Homeschooling does not have to mean exclusively house-schooling. When the weather is favorable, taking a lesson outdoors can revitalize learning, whether you take a nature walk around the neighborhood, sit on a blanket for read-aloud time, or do worksheets at the patio table.
When my kids were old enough and responsible enough to complete an assignment on their own, I rewarded them with the privilege of taking a lesson away from the school table and doing it elsewhere. Sometimes they took work to their bedrooms, but one location my daughter loved was her “reading ledge.” She had asked Dad to use a couple of extra boards to build a shelf in the corner of the fence in our backyard. It’s just the right size for a child to sit and read a while, nestled into the corner, listening to the birds and squirrels and the occasional car pulling up in the neighbor’s driveway. Notice that my husband also added a slim “step” board, about halfway between the ledge and the ground, for just the right amount of a boost to climb up onto the ledge.
For a few years, we had a tree-house in another part of the yard—more of a platform up in a tree, but there were a few boards attached to the trunk for steps, and it was high enough to give a lofty view of the neighboring yards. The kids would climb up there with a book to read or a math lesson to work on, and they were transported from just another homeschool day to the Swiss Family Robinson’s island.
Even a child who is not thrilled about reading can suddenly find it an enjoyable activity when it takes place in a unique environment: inside a tent, under a shady tree, in a make-shift clubhouse in the attic of the garage, or anywhere else out of the ordinary “school” locale. Whether reading for pleasure or reading an assigned passage in a textbook, whether writing a short essay or writing out math problems, taking the lesson outdoors can free the mind to think deeper thoughts and understand greater concepts just because the realm of ideas is not limited within four walls and a solid ceiling. The sounds of birds, leaves, wind, and other ambient noises can actually stimulate more thoughts than a quiet room. Yes, sometimes those thoughts may be slightly “off topic,” but that freedom is why we chose homeschooling in the first place. And there is always the bonus of new lesson ideas that come from time spent in nature: studying the busy-ness of an anthill, learning the names of all those parts of flowers, discovering that bees won’t notice anyone watching them while they work at collecting pollen from every blossom on an apple tree, focusing the sun’s rays through a magnifying glass to burn your initials into a piece of scrap wood, and seeing who can bite into the first stalk of spring rhubarb without puckering.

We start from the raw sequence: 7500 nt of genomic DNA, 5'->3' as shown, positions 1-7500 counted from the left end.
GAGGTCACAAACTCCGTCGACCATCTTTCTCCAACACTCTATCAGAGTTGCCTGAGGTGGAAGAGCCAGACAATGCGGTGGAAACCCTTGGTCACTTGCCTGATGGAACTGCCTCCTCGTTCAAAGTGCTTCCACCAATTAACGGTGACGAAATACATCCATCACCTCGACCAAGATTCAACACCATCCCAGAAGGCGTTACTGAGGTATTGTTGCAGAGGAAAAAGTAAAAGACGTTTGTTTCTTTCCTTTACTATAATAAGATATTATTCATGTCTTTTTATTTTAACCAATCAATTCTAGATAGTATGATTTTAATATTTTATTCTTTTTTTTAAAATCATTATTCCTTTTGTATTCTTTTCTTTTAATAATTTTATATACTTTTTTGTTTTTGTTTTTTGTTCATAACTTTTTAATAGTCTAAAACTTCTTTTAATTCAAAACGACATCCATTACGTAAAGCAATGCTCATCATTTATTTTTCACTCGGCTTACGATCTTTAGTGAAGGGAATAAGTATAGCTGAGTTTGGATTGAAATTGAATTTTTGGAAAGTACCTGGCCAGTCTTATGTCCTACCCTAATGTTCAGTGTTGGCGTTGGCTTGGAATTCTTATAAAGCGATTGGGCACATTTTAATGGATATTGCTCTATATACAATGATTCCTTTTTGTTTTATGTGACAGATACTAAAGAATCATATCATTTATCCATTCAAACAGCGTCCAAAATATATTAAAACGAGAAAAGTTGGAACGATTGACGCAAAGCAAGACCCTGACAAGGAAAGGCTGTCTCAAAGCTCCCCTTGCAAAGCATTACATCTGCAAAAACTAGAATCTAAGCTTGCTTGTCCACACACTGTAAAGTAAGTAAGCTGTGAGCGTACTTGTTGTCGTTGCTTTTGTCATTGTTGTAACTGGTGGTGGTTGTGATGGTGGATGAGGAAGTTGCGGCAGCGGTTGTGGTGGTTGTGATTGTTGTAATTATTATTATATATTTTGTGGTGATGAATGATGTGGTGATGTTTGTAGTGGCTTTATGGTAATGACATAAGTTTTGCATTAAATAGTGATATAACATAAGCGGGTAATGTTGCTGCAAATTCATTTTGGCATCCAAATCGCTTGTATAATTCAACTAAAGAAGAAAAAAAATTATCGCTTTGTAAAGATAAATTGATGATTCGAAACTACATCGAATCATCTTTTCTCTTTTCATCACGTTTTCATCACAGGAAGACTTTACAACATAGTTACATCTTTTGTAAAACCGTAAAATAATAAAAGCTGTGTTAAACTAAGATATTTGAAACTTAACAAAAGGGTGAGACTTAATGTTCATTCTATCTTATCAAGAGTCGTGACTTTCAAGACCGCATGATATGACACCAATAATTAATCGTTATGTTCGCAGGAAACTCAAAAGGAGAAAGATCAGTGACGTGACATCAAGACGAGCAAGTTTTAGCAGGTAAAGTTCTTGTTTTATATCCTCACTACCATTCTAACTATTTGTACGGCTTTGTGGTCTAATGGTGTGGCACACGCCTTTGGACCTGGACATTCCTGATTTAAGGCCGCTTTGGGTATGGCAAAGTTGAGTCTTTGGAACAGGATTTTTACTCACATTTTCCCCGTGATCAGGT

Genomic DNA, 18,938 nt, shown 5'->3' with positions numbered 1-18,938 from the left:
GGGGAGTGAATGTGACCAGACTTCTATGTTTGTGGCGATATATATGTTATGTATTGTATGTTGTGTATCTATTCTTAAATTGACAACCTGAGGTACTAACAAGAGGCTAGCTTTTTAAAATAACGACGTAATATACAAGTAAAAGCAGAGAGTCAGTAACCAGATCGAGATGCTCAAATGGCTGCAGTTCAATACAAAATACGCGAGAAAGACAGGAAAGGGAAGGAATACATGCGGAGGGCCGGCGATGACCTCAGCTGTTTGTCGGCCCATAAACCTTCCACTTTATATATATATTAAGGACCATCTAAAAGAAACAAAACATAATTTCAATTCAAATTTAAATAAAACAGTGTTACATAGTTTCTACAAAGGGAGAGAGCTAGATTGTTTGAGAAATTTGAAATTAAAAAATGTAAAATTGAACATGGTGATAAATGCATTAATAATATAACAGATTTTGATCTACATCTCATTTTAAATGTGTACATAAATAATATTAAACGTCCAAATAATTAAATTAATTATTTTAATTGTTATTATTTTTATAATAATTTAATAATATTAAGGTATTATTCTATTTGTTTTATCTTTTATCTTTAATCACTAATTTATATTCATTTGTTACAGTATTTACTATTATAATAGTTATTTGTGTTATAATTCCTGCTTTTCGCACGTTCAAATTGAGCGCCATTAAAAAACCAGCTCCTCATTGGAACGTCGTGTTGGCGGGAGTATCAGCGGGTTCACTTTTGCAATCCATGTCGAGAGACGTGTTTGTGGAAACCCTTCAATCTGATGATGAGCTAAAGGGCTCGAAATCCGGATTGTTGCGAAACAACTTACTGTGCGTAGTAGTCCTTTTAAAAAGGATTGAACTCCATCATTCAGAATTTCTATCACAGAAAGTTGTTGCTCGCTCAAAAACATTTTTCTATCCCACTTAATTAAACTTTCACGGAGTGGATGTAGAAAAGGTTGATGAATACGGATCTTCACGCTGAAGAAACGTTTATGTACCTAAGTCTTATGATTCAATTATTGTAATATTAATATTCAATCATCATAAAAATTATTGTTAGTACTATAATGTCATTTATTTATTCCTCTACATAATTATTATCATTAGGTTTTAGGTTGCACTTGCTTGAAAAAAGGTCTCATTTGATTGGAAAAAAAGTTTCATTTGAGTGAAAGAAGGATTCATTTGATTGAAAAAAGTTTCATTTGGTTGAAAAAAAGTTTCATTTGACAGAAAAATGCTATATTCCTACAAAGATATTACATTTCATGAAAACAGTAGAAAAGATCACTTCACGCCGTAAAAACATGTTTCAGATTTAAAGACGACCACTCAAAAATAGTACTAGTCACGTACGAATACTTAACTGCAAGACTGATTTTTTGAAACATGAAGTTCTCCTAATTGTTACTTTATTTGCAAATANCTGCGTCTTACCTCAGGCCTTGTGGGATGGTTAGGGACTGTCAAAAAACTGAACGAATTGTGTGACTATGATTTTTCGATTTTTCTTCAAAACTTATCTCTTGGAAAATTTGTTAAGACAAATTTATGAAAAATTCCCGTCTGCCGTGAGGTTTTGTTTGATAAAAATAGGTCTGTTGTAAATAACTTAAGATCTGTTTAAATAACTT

Ready for some learning style applications? A kinesthetic student may be more prone to reading when his surroundings require him to balance or brace himself against the tree limbs or fence corner or while swaying a swing. A tactile child may enjoy the feel of the grass on his fingers and toes, the leaves brushing against his face or between his fingers, or feeling the smooth rocks he chose to use as a bookmark or paperweight while reading his book in the breeze. The visual learner may appreciate reading his biology textbook in the tree-house because he can look around the neighborhood from his lofty perch and see if he can glimpse an elm, an eagle, or imagine he can see the photosynthesis of the sun on leaves as it happens. An auditory child may find that the songs of the birds help him to concentrate on his math problems because his ears aren’t busy wondering what his siblings are up to at the moment, or that the music from the radio of the neighbor working on his car will help to remind him of the correct formula when he needs to recall it later.
Homeschooling does not have to mean exclusively house-schooling, and life does not take place between the pages of a workbook. When the weather cooperates, take your homeschooling outside and meet life face to face.